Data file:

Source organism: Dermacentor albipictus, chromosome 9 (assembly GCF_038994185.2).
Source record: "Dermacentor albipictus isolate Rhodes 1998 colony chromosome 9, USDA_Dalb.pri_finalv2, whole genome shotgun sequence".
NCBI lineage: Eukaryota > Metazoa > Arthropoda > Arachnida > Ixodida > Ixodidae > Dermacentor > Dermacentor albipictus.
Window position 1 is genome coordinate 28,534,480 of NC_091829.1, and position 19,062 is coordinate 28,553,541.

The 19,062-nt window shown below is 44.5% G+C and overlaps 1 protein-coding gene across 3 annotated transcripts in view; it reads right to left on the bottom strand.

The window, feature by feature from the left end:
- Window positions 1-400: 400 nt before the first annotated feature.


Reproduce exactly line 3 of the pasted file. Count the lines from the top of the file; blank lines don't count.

NCBI lineage: Eukaryota > Metazoa > Arthropoda > Arachnida > Ixodida > Ixodidae > Dermacentor > Dermacentor albipictus.